The theme of reduced vegetation is even more pronounced in Alon Tal’s essay, “Desertification,” which surveys processes of dessication throughout the northern hemisphere, beginning with the 1930s Dust Bowl in midwestern North America. Tal, a specialist on the contemporary Middle East, warns that the international community is only now beginning to take this major dimension of environmental decline seriously.
Joel Tarr adds “Urban Environmental History,” centering on urban development in the United States, with a brief but useful nod to environmental studies of European cities in modern times. Tarr defines four periods in American urbanization, culminating in what he defines as “the era of spreading and splintering urbanization” since around 1970. He points to the major environmental legislation of the years around 1970 as a foundation of efforts to manage urban pollution and sprawl effectively.
Frank Uekoetter’s essay, “The Knowledge Society,” probes the recent acceleration of the science of both resource exploitation and more effective resource management. Noting that “in some cases expert knowledge allowed the mitigation of environmental problems that were themselves the result of scientific knowledge” (p. 134), he points to increasing efficiency in the use of fossil fuels, pollution controls, agronomy, and wildlife management as examples. He acknowledges that many scientific advances, such as genetically modified organisms, are highly controversial since their long-term outcomes are still uncertain.
Complementing the scientific trends, the rise of environmental politics is the focus of Jens Ivo Engels’s discussion of “Modern Environmentalism,” presenting an analytical review of the rise of the environmental movement (largely in West Germany and the United States). Engels notes three criteria in arguing for 1970 as a sharp turning point: the condition of the environment, environmental political movements, and environmental protection.
In “The ‘1950s Syndrome’ and the Transition from a Slow-Going to a Rapid Loss of Global Sustainability,” Christian Pfister synthesizes the implications of the other essays. Tracing the suddenly increasing rate of global energy use and accumulation of atmospheric carbon dioxide in those years, he brings together rapid economic growth, accelerated population increase, the discovery of massive oilfields in the Middle East and elsewhere, the resulting low market price of fossil fuels, the global spread of chemical-intensive agriculture, the automotive economy, and other uses of petroleum.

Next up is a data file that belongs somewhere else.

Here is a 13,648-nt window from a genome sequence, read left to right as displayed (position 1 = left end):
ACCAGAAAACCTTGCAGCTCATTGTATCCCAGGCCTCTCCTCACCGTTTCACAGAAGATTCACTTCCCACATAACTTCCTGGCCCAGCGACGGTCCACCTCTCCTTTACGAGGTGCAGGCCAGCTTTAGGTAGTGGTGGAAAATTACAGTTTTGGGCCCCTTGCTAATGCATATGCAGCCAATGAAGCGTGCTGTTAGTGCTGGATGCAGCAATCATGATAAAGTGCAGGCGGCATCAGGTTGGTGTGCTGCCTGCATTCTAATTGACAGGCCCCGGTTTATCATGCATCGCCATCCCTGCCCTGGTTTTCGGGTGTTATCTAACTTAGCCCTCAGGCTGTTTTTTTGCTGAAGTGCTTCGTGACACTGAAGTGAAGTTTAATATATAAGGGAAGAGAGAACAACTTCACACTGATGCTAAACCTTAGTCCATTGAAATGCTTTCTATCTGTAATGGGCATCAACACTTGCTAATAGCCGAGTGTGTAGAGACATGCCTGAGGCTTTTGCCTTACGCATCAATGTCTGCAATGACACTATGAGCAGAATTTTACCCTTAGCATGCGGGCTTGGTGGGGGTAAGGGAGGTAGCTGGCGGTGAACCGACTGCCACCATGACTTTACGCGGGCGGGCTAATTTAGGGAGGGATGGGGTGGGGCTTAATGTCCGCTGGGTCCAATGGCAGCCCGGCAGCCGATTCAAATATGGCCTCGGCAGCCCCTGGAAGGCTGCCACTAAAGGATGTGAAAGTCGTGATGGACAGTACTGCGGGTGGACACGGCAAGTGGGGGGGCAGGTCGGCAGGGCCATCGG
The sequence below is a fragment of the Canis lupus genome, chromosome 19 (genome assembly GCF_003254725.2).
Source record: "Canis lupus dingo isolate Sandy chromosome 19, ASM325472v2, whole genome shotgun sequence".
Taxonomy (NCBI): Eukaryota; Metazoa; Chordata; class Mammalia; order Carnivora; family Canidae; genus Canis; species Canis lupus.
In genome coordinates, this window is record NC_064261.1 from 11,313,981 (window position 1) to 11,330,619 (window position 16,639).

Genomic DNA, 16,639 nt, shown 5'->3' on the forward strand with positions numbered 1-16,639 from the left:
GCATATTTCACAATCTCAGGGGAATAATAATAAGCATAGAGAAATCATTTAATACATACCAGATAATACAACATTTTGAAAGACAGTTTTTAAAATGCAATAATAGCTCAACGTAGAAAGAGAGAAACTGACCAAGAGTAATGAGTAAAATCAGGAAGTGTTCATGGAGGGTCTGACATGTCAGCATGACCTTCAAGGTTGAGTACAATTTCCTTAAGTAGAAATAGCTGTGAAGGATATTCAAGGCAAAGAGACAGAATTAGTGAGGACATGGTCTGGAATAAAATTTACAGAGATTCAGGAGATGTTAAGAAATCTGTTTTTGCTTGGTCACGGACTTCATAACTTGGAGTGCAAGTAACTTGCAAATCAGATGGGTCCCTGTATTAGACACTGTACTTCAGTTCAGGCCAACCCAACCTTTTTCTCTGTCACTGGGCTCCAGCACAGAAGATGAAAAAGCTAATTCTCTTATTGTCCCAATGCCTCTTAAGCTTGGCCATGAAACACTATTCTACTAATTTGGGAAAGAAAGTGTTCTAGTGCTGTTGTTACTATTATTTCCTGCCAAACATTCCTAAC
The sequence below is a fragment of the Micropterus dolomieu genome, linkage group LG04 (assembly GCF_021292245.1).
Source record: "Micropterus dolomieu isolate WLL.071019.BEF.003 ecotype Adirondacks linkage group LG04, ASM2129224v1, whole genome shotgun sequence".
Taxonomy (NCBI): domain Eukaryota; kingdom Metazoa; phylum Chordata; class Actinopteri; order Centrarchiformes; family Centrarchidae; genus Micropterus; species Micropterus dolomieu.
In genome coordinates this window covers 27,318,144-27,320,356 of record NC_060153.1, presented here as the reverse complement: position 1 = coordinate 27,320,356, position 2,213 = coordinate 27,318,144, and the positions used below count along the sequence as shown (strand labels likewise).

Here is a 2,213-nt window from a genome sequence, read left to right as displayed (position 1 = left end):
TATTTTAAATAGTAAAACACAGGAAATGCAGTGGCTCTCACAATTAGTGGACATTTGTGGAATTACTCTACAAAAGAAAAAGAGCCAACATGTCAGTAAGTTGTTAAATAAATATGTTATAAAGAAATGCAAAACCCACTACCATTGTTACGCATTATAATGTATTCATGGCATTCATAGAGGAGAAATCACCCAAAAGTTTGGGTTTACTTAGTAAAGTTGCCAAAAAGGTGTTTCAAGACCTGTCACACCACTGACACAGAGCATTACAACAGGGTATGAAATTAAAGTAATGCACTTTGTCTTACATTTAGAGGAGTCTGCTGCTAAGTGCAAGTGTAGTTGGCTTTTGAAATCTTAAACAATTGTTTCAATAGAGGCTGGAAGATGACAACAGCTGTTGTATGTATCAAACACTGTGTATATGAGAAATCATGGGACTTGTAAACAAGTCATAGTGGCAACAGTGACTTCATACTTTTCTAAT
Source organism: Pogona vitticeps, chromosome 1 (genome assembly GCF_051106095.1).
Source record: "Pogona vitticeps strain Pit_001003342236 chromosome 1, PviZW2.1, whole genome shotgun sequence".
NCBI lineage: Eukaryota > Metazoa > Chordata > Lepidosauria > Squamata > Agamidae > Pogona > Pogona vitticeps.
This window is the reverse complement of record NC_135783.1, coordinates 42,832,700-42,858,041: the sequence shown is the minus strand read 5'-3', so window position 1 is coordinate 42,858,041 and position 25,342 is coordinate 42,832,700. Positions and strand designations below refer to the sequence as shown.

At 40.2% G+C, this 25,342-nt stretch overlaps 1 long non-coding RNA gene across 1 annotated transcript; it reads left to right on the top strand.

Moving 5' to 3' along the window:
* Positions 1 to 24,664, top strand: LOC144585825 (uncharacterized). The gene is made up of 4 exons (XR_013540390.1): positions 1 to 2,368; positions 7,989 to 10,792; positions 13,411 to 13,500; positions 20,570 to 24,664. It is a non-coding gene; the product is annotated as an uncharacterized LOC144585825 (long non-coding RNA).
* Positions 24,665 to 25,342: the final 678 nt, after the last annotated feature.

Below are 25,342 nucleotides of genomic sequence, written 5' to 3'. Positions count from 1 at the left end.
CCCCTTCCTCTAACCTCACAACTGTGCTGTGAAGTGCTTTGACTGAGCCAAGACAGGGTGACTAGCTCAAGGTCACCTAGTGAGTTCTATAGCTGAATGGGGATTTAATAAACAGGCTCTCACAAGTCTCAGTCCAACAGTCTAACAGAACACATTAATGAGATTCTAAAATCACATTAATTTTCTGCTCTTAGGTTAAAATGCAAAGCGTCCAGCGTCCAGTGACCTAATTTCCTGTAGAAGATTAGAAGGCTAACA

Other fundamental dimensions of ecological change are mentioned less extensively in these essays. Underlying demographic trends and pressures are noted briefly but with emphasis by Tal, Tarr, and Pfister. Fitzgerald and Grewe note the environmental consequences of mass conflict, indicating that the major wars of the twentieth century have had decisive impacts on environmental conditions. Energy history and climate history are most clearly addressed by Pfister. There is considerably less coverage of world regions outside the United States and Germany. Integrating these regions into a thematic collection remains to be done. This volume could usefully be paired with William Beinart and Lotte Hughes’s Environment and Empire (2007), a penetrating set of thematic essays on European empires in Asia and Africa. Yet even these two collections together leave Latin America neglected.
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Richard Tucker. Review of Uekötter, Frank, ed., The Turning Points of Environmental History.
H-Environment, H-Net Reviews.